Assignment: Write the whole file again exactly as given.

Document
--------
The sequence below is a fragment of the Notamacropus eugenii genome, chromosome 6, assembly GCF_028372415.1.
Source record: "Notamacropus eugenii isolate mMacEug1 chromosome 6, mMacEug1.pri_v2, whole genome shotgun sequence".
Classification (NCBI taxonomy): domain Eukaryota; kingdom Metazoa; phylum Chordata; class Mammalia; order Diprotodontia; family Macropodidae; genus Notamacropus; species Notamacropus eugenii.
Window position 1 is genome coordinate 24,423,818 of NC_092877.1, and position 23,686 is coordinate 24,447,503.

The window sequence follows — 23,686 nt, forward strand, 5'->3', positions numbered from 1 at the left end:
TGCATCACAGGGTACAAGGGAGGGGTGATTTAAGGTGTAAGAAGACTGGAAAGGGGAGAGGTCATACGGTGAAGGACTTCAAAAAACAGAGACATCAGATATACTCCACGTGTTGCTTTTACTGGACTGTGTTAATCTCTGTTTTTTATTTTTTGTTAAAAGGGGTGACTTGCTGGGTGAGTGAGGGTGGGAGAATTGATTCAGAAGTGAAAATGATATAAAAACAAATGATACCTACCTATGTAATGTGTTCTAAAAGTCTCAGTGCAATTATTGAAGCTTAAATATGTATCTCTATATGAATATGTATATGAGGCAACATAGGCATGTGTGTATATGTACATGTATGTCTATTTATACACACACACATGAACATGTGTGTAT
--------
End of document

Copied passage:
The sequence below is a fragment of the Notamacropus eugenii genome, chromosome 6, assembly GCF_028372415.1.
Source record: "Notamacropus eugenii isolate mMacEug1 chromosome 6, mMacEug1.pri_v2, whole genome shotgun sequence".
Classification (NCBI taxonomy): domain Eukaryota; kingdom Metazoa; phylum Chordata; class Mammalia; order Diprotodontia; family Macropodidae; genus Notamacropus; species Notamacropus eugenii.
Window position 1 is genome coordinate 24,423,818 of NC_092877.1, and position 23,686 is coordinate 24,447,503.

The window sequence follows — 23,686 nt, forward strand, 5'->3', positions numbered from 1 at the left end:
TGCATCACAGGGTACAAGGGAGGGGTGATTTAAGGTGTAAGAAGACTGGAAAGGGGAGAGGTCATACGGTGAAGGACTTCAAAAAACAGAGACATCAGATATACTCCACGTGTTGCTTTTACTGGACTGTGTTAATCTCTGTTTTTTATTTTTTGTTAAAAGGGGTGACTTGCTGGGTGAGTGAGGGTGGGAGAATTGATTCAGAAGTGAAAATGATATAAAAACAAATGATACCTACCTATGTAATGTGTTCTAAAAGTCTCAGTGCAATTATTGAAGCTTAAATATGTATCTCTATATGAATATGTATATGAGGCAACATAGGCATGTGTGTATATGTACATGTATGTCTATTTATACACACACACATGAACATGTGTGTAT